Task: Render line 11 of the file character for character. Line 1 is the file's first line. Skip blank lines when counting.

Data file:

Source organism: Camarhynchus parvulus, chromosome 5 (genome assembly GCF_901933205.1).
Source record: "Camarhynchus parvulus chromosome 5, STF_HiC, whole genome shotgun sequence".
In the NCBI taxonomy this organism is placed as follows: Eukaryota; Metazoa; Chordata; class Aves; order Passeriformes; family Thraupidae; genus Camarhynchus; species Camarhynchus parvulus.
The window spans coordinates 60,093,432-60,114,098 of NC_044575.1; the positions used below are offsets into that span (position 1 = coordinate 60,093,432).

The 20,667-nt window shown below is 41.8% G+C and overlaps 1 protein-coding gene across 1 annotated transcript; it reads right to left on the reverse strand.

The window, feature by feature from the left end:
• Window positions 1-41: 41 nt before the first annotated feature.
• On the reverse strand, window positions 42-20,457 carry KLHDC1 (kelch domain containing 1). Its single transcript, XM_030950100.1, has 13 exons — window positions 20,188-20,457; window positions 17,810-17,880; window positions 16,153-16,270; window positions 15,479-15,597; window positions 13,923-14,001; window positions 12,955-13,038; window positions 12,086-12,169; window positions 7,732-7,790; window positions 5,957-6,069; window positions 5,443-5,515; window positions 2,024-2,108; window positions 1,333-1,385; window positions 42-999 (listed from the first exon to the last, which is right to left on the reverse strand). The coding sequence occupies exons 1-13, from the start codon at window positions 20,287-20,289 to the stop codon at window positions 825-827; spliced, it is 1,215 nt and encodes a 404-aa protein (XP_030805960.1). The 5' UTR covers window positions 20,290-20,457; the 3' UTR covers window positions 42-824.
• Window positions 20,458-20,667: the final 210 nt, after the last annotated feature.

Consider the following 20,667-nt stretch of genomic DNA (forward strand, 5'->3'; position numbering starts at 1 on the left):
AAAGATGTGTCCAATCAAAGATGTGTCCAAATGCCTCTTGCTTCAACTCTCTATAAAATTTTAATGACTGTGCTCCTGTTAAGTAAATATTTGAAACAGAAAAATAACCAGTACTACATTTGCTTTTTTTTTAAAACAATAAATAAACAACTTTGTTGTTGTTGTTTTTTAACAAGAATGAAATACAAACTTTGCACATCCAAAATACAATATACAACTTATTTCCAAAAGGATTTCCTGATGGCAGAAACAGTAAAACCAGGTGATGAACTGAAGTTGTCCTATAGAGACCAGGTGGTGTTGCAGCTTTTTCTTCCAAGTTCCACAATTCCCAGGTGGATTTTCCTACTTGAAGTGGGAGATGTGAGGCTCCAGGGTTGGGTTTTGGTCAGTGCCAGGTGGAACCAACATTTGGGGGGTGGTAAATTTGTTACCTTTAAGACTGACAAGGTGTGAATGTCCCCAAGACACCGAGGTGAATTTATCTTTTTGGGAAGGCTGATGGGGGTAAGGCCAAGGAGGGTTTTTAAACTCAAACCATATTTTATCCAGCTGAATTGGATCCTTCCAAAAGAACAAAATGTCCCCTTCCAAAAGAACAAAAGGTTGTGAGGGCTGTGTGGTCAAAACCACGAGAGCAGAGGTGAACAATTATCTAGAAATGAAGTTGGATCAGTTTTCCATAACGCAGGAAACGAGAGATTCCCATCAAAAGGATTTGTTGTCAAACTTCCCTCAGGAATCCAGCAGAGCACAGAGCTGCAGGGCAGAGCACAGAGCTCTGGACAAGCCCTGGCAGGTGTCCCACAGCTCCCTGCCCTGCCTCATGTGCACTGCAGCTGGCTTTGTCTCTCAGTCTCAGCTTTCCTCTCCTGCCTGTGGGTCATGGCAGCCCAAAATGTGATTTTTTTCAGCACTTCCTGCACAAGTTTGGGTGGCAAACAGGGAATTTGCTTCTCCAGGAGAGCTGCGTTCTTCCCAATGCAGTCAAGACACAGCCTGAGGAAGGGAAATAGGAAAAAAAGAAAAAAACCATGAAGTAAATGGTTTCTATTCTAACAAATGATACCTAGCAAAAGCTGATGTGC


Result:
AAAGATGTGTCCAATCAAAGATGTGTCCAAATGCCTCTTGCTTCAACTCTCTATAAAATTTTAATGACTGTGCTCCTGTTAAGTAAATATTTGAAACAGAAAAATAACCAGTACTACATTTGCTTTTTTTTTAAAACAATAAATAAACAACTTTGTTGTTGTTGTTTTTTAACAAGAATGAAATACAAACTTTGCACATCCAAAATACAATATACAACTTATTTCCAAAAGGATTTCCTGATGGCAGAAACAGTAAAACCAGGTGATGAACTGAAGTTGTCCTATAGAGACCAGGTGGTGTTGCAGCTTTTTCTTCCAAGTTCCACAATTCCCAGGTGGATTTTCCTACTTGAAGTGGGAGATGTGAGGCTCCAGGGTTGGGTTTTGGTCAGTGCCAGGTGGAACCAACATTTGGGGGGTGGTAAATTTGTTACCTTTAAGACTGACAAGGTGTGAATGTCCCCAAGACACCGAGGTGAATTTATCTTTTTGGGAAGGCTGATGGGGGTAAGGCCAAGGAGGGTTTTTAAACTCAAACCATATTTTATCCAGCTGAATTGGATCCTTCCAAAAGAACAAAATGTCCCCTTCCAAAAGAACAAAAGGTTGTGAGGGCTGTGTGGTCAAAACCACGAGAGCAGAGGTGAACAATTATCTAGAAATGAAGTTGGATCAGTTTTCCATAACGCAGGAAACGAGAGATTCCCATCAAAAGGATTTGTTGTCAAACTTCCCTCAGGAATCCAGCAGAGCACAGAGCTGCAGGGCAGAGCACAGAGCTCTGGACAAGCCCTGGCAGGTGTCCCACAGCTCCCTGCCCTGCCTCATGTGCACTGCAGCTGGCTTTGTCTCTCAGTCTCAGCTTTCCTCTCCTGCCTGTGGGTCATGGCAGCCCAAAATGTGATTTTTTTCAGCACTTCCTGCACAAGTTTGGGTGGCAAACAGGGAATTTGCTTCTCCAGGAGAGCTGCGTTCTTCCCAATGCAGTCAAGACACAGCCTGAGGAAGGGAAATAGGAAAAAAAGAAAAAAACCATGAAGTAAATGGTTTCTATTCTAACAAATGATACCTAGCAAAAGCTGATGTGC